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Good as gold: how 886 by The Royal Mint is making sustainable heirlooms for a new generation

It’s difficult to picture the reality of the fact that 7 per cent of the world’s gold is sitting inside discarded electronic devices.

As The Royal Mint translates its coin-making expertise into the realm of jewellery, its ambitious new 886 by The Royal Mint collection is pioneering the use of gold that is recovered from electronic waste. Here is how it’s done – and how the innovative technology could affect the use precious metals across industries.

While the name 886 harks back to the time when The Royal Mint (TRM) was founded, the new contemporary jewellery collection is looking as much to the future as to the past. Minimalist in style, the genderless line-up of elevated everyday pieces is bold in its aesthetic purity and also in its mission to make the use of precious metals sustainable. Breaking ground as the first luxury jewellery brand to use gold from electronic waste, 886 by The Royal Mint is setting the standard for the wider industry – and giving other users of precious metals the means to follow its lead.

 

 

It’s difficult to picture the reality of the fact that 7 per cent of the world’s gold is sitting inside discarded electronic devices. And at least $10bn (£7.9bn) worth of gold and other precious metals ends up in landfill every year due to the inadequacy of means for recycling electronic waste, according to a recent report commissioned by the UN. The report highlights an urgent need to improve recycling of electronic waste and to reduce the mining of new metal, which has an impact on ecosystems around the world.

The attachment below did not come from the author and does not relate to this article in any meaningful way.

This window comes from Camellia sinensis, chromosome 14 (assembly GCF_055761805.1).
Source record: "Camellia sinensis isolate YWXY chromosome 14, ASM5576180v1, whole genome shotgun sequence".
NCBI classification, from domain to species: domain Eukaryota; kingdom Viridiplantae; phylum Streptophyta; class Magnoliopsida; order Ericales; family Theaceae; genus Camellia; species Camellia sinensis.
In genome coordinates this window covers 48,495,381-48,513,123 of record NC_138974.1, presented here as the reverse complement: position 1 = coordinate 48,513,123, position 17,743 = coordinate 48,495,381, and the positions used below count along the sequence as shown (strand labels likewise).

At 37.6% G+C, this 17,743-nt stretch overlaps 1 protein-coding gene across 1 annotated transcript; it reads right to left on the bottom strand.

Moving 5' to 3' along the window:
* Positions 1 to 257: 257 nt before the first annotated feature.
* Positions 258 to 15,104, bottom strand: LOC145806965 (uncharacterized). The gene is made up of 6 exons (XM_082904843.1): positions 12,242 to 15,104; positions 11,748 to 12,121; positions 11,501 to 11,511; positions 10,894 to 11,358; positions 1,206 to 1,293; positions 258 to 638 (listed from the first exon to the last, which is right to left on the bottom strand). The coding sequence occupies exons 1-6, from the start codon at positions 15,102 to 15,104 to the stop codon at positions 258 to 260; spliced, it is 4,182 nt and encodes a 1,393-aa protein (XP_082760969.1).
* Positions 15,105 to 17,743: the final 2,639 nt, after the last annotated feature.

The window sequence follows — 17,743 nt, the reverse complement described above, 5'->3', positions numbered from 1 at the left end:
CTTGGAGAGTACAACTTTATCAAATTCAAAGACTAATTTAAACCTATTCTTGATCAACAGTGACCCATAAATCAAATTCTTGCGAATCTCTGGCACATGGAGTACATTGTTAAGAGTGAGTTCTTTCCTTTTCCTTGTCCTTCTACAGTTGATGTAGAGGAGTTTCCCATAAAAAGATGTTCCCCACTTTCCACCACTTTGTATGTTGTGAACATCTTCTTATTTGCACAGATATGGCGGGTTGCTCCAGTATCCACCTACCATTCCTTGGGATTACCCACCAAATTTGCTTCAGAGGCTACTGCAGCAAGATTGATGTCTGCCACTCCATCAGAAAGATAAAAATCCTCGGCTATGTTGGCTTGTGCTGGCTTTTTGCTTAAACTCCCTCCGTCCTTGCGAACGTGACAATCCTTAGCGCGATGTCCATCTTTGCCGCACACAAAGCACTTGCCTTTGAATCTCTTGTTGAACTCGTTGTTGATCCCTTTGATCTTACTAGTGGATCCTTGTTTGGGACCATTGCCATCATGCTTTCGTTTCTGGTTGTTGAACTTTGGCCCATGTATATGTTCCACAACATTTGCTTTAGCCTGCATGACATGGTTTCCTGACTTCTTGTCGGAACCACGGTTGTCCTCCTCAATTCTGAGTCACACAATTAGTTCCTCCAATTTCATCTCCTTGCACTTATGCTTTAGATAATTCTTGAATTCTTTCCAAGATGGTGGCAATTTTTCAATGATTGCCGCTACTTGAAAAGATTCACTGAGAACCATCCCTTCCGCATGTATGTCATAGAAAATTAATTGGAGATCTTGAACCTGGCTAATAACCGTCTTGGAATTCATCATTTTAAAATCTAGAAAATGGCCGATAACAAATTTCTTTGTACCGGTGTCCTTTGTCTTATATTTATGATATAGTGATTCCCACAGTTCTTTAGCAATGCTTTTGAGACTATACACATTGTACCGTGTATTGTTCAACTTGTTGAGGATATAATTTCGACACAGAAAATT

Looking for a solution, TRM discovered Excir, a Canadian clean technology start-up that has created a chemical process to extract 99 per cent of the useable precious metals from circuit boards in electronic waste. TRM has now invested in scaling up this patented method at a substantial plant in Wales, in the UK that’s set to provide precious metals for TRM’s own use with the aim to supply other makers in the future. Initially focusing on gold, up to 90 tonnes of electronic waste will be processed per week by 2023 and further metals will be extracted as production capacity increases.

 

 

There is an ironic beauty to this arrangement: 886 by The Royal Mint is making heirloom jewellery with lasting value incorporating gold recovered from one of our least sustainable purchases – mobile phones and laptops with inherent obsolescence. The 886 by The Royal Mint earring studs, pendants and hero cuffs designs are objects of desire in their own right but knowing about the circularity behind their manufacture brings a pleasing burst of resonance to the experience of wearing them.

 

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